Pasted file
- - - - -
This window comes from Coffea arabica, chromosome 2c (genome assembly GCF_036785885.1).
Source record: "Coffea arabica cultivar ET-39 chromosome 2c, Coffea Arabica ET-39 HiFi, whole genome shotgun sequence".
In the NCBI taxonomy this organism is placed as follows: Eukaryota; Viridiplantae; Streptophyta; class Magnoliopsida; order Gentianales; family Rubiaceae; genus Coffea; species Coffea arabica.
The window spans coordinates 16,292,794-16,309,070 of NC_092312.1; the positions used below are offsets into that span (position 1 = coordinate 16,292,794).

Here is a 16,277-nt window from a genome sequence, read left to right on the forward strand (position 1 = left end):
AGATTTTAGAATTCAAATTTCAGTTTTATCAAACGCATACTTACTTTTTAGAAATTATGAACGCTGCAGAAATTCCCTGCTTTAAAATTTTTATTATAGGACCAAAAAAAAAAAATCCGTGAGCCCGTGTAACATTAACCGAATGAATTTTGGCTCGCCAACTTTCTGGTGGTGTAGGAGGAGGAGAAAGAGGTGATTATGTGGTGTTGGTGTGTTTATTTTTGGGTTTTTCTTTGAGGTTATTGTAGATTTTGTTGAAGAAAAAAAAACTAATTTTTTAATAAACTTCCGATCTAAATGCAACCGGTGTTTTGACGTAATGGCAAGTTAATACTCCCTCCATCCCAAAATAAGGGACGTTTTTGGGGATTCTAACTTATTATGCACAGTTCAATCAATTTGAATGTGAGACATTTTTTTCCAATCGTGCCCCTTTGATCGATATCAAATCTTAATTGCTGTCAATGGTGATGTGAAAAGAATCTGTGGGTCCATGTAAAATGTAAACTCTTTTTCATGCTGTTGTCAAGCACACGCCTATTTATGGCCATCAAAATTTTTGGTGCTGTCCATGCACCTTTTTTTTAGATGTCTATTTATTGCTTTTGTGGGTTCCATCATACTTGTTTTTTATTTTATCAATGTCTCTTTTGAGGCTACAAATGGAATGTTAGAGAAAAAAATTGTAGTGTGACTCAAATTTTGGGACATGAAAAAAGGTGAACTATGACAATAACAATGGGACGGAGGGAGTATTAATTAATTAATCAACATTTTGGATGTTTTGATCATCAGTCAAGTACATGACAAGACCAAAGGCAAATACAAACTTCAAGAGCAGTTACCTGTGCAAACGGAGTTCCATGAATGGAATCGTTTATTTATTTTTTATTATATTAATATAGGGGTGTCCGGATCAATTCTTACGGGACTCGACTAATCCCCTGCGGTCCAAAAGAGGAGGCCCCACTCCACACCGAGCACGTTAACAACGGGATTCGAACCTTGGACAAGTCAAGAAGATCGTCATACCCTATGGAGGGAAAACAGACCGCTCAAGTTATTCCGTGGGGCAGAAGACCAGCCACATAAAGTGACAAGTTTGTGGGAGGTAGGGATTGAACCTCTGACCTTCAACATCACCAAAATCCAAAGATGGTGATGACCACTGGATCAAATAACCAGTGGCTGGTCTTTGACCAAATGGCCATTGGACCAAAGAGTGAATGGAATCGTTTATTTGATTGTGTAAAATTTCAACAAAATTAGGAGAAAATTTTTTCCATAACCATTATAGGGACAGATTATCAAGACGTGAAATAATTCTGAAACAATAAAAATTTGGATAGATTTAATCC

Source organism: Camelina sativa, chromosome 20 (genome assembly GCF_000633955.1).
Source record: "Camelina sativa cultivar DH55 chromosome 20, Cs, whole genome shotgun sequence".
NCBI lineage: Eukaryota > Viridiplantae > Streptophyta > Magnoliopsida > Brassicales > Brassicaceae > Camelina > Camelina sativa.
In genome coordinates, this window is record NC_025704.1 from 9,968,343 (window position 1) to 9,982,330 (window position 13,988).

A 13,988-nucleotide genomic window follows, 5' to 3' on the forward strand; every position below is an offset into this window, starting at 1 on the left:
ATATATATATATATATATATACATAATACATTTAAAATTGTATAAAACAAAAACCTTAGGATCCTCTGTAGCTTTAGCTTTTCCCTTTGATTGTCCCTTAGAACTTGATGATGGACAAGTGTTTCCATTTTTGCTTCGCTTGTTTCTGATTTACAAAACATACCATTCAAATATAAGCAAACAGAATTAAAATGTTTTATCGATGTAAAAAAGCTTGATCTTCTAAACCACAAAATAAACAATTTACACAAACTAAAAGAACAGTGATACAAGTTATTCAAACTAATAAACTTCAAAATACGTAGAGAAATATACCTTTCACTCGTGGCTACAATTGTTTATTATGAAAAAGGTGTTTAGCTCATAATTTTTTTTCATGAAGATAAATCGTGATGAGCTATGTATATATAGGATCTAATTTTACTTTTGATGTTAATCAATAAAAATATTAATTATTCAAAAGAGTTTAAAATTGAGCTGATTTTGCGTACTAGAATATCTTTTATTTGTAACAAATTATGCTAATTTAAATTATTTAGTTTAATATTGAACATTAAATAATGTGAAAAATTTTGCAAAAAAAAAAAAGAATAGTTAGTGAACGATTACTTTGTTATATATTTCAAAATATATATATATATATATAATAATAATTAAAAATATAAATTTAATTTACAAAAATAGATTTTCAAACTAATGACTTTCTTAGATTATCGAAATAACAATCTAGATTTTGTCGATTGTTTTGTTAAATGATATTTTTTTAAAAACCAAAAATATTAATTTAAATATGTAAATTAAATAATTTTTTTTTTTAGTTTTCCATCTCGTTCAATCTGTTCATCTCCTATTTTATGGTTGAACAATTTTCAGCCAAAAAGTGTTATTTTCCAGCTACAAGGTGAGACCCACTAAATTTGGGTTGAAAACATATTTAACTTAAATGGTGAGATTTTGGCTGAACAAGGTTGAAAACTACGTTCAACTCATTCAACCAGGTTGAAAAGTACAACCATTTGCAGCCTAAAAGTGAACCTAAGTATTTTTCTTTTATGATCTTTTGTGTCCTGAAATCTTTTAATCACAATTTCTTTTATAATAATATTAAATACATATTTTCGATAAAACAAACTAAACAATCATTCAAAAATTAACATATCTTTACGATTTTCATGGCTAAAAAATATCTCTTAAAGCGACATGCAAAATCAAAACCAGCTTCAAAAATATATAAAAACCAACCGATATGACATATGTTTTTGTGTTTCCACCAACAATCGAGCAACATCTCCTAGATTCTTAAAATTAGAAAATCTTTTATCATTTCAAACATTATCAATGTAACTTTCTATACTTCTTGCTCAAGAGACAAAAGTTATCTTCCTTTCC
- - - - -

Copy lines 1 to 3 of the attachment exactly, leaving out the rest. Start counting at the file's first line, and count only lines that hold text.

This window comes from Coffea arabica, chromosome 2c (genome assembly GCF_036785885.1).
Source record: "Coffea arabica cultivar ET-39 chromosome 2c, Coffea Arabica ET-39 HiFi, whole genome shotgun sequence".
In the NCBI taxonomy this organism is placed as follows: Eukaryota; Viridiplantae; Streptophyta; class Magnoliopsida; order Gentianales; family Rubiaceae; genus Coffea; species Coffea arabica.